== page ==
The Blue Whale – The Biggest Animal There Ever Was!


The Blue Whale Is The Largest Animal Ever

Blue Whale Size : Even bigger than the biggest dinosaur, the blue whale grows to about 30 metres (about 100 feet) long. They are believed to weigh in at 180000 kg (almost 400000 pounds) – about the same as a Boeing 747-400 ready for takeoff – but weighing such a huge animal is very difficult to do. Most measurements were made during the era when they were hunted – hunters would cut the whale up into pieces and weigh each piece separately. This always gives a smaller-than-true figure for its weight.

Blue Whale Amazing Facts : Its tongue is as big as an elephant – wide and long enough for 50 people to stand on! It’s heart is the size of a small car. Even at birth, they weigh almost as much as 20 adult humans!

Blue Whale Information : The blue whale is a type of baleen whale – baleen whales don’t have teeth in their upper jaw, instead they have a baleen – something like a comb – which they use to filter their food from the water. They are in fact Rorquals, which as well as a Baleen, have very flexible folds of skin running from their mouth to their bellybuttons. This allows them to open their mouths very wide, and take in massive amounts of food with each gulp.

Since Blue whales are Baleen whales, it follows that as well as being the world’s largest animal,

  • The world’s largest Rorqual is the Blue Whale,
  • The world’s largest Baleen Whale is the Blue Whale,
  • The world’s largest Cetacean is the Blue Whale (the Cetaceans include whales, porpoises and dolphins),
  • The world’s largest Mammal is the Blue Whale, and
  • The world’s largest Vertebrate is the Blue Whale.

The Scientific Name for the Blue Whale is Balaenoptera musculus. Balaenoptera means “winged whale” (The word Optera means wings in Latin). They don’t really have wings! However, they have very large side fins. What about musculus? It’s Latin for “muscular”, and also for “mouse” – yes, the largest animal ever was called the mouse whale, as a joke by the scientist who named it!

Blue Whale Habitat : The whole sea is their home. Note that whales are mammals, not fish! So they breathe air just like us, and give milk to their baby whales – about 400 litres (100 gallons) every day. The blue whale, like all whales, must come up to the surface regularly to breathe. They can hold their breath for about half an hour, but they never swim far from the surface. In the late 19th and early 20th century (until the 1970’s), men took advantage of this to hunt these whales. It is estimated that now there are only about 5000 to 12000 blue whales in the whole world. Before hunting began, there were more than 100 times this number. Even now, the whales struggle. Once upon a time, a whale could hear a friend calling from as far as the opposite side of the world. Now, modern ships have made the ocean noisy place, and it’s getting noiser and noiser every year. This is making it harder and harder for the whales to socialise, and may be why their population has not gone up much since hunting stopped.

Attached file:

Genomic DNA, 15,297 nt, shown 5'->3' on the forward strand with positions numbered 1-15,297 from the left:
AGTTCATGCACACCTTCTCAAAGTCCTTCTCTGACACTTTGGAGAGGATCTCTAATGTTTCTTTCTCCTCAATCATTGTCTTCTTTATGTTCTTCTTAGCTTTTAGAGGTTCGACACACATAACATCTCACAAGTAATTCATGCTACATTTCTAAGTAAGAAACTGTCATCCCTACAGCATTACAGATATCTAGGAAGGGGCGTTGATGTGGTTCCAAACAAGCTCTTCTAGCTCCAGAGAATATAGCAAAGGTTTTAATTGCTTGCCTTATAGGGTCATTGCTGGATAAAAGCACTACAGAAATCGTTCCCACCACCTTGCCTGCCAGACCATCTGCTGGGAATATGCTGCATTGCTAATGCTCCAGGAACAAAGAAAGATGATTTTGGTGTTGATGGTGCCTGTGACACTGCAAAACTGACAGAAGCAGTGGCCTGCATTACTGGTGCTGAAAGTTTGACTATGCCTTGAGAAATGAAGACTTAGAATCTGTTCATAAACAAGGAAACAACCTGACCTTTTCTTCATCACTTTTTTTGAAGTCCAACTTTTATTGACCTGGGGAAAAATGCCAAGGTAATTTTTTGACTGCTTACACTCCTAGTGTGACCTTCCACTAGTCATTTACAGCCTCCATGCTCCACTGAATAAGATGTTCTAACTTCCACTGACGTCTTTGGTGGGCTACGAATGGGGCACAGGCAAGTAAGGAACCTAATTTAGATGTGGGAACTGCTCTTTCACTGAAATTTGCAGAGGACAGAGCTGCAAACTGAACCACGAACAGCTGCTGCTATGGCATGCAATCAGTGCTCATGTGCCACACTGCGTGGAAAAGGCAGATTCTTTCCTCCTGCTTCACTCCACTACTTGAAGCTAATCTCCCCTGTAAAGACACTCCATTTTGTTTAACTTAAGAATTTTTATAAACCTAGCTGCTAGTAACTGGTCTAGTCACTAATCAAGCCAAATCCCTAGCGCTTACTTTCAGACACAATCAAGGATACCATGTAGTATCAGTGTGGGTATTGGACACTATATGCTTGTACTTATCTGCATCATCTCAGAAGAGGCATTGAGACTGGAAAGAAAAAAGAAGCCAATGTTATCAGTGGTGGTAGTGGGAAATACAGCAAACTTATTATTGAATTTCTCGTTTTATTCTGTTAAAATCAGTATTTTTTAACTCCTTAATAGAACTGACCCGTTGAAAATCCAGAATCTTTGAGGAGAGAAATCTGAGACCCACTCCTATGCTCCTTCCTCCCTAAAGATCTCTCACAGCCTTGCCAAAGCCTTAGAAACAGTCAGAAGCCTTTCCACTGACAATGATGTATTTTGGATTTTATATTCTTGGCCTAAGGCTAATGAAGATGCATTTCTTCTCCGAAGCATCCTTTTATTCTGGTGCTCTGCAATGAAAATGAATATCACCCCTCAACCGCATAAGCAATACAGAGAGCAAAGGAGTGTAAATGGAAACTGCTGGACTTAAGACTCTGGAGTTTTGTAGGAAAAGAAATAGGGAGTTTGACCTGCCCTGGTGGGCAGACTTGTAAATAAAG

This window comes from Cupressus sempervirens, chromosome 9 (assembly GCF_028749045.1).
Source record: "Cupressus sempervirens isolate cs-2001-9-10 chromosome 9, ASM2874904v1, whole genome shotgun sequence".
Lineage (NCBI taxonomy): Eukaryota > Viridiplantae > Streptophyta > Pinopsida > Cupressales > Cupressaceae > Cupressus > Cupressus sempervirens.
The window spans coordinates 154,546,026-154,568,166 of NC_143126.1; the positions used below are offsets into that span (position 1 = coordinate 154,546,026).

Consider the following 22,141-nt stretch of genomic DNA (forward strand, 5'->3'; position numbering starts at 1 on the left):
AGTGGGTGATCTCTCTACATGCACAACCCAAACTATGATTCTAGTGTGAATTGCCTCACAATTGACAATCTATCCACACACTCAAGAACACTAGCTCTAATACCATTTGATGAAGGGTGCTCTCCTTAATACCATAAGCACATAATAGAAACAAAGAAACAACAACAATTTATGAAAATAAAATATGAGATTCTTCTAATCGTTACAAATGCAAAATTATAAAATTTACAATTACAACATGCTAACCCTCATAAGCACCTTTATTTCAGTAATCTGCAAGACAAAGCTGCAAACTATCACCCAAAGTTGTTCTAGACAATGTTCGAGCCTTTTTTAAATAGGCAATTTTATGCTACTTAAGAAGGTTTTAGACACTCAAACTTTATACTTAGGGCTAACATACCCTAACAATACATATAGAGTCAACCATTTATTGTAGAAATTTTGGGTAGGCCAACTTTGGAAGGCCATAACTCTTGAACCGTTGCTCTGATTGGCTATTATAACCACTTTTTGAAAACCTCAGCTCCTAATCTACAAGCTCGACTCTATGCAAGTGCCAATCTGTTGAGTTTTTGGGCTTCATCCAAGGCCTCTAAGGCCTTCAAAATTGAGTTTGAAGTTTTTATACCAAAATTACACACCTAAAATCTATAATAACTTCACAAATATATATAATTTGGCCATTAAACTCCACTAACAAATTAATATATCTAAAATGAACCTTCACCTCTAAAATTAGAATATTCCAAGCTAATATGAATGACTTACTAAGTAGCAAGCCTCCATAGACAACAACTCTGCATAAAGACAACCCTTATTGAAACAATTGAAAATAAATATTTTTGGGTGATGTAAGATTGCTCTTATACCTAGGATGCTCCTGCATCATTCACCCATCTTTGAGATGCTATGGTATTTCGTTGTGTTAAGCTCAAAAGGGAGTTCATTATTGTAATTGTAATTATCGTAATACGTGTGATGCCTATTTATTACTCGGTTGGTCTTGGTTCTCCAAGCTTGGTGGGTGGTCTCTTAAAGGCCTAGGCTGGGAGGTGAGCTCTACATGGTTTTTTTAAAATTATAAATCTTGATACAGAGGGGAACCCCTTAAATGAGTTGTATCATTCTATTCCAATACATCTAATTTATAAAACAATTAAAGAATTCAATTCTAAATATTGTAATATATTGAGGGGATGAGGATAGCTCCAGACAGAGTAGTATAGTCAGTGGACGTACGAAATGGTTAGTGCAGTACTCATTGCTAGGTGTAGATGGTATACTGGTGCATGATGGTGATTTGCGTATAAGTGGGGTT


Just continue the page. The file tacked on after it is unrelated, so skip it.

Blue Whale Skeleton in Santa Cruz

Blue Whale Diet : Blue whales, despite being so large, in fact eat very small shrimp-like animals, called Krill. These typically grow to about 1 or 2 cm long. Evidently, the blue whale must eat a great many krill every day to survive! It does this by swimming to a place with many many krill, taking a big gulp of water, and then pushing the water out of its mouth through the Baleen. The krill are trapped in its mouth, and then swallowed.

Blue whales can swim at speeds of up to 50 kph (30 mph), but normally cruise at less than half that. When eating, they swim very slowly indeed, only about 5 kph (3 mph). Normally they live alone or in pairs, and it is believed they can live for up to 80 years.

Blue Whale Pictures : It is hard to get photographs of Blue Whales, since they are extremely rare creatures. The skeleton in the photograph above is on display at a marine research centre in California, a mile or so away from where the blue whale washed ashore.